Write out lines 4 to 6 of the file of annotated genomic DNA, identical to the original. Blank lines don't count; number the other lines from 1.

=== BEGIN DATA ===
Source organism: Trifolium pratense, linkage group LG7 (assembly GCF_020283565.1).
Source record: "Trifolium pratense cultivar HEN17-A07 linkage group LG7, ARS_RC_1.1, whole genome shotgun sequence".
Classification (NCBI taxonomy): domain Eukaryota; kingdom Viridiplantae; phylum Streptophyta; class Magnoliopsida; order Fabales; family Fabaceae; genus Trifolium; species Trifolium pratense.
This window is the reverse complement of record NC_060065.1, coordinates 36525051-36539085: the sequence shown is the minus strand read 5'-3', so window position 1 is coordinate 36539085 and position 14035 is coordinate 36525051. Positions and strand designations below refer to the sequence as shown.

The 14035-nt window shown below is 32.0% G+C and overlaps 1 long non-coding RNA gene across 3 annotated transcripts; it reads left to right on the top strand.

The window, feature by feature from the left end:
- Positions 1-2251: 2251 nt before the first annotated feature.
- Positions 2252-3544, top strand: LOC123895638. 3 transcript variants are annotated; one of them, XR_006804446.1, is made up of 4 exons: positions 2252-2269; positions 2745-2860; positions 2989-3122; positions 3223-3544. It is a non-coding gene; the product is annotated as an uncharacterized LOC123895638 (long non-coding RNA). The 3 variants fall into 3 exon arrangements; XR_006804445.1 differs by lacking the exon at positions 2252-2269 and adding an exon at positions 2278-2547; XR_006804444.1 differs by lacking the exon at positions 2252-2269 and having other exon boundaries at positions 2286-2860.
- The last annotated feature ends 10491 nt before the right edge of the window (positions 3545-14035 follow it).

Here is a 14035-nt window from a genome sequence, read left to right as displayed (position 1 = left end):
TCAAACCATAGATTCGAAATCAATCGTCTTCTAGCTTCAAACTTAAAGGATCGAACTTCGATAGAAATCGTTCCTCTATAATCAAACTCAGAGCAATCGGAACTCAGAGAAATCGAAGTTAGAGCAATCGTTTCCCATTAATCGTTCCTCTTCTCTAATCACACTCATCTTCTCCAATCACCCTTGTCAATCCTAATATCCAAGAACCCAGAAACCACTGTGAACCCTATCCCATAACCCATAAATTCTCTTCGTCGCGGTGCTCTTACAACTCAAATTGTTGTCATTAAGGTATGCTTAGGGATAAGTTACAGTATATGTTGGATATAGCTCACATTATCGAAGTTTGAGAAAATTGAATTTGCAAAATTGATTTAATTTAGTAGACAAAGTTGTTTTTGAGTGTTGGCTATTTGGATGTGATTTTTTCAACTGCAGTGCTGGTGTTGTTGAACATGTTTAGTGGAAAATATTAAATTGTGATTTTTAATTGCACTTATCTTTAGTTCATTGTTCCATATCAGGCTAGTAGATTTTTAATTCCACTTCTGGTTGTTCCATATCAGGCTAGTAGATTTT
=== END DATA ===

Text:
This window is the reverse complement of record NC_060065.1, coordinates 36525051-36539085: the sequence shown is the minus strand read 5'-3', so window position 1 is coordinate 36539085 and position 14035 is coordinate 36525051. Positions and strand designations below refer to the sequence as shown.

The 14035-nt window shown below is 32.0% G+C and overlaps 1 long non-coding RNA gene across 3 annotated transcripts; it reads left to right on the top strand.

The window, feature by feature from the left end: